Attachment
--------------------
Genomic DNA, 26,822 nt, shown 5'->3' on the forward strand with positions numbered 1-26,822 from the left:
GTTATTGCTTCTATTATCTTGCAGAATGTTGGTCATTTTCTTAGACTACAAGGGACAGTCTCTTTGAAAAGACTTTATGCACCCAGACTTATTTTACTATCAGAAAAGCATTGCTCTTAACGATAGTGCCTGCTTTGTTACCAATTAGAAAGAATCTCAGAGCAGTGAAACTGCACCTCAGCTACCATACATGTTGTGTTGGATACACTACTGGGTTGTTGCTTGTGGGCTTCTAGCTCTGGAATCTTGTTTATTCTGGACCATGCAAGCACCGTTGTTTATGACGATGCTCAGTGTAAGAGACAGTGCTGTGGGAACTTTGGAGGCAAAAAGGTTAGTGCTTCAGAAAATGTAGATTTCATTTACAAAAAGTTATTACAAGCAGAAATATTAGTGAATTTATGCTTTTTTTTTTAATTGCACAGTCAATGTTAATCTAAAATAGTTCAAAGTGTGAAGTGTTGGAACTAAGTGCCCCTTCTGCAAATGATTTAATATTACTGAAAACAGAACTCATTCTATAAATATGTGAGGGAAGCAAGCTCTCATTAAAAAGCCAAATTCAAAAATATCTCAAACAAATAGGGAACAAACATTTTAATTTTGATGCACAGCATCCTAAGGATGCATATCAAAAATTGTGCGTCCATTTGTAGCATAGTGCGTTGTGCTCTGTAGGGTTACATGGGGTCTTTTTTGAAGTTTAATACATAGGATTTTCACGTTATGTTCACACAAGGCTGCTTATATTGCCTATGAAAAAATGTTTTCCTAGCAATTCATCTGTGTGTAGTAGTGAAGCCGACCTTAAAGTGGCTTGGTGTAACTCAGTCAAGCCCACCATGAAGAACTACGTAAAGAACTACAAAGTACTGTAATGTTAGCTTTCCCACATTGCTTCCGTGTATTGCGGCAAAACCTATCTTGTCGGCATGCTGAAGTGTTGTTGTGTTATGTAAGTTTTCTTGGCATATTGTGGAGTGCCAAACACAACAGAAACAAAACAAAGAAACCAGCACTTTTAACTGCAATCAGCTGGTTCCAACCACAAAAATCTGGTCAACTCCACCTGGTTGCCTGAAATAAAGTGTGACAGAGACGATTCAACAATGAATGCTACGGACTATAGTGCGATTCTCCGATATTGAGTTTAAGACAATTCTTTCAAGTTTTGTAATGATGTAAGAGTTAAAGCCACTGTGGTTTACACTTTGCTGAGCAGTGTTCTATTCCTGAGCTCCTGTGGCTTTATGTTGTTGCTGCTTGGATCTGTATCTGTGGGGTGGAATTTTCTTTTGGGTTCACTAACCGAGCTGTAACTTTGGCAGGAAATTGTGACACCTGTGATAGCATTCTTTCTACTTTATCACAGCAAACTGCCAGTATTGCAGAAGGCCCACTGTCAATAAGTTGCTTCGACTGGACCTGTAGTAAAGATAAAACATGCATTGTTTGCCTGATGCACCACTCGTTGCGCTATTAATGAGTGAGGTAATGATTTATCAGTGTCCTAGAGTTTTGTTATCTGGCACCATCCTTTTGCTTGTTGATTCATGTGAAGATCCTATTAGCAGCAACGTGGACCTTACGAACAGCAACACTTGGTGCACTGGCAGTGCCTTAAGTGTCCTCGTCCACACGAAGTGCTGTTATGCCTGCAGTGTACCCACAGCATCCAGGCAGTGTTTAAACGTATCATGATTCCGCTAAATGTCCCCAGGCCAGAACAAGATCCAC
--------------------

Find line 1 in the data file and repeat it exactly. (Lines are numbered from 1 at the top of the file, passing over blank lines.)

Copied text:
Genomic DNA, 26,822 nt, shown 5'->3' on the forward strand with positions numbered 1-26,822 from the left: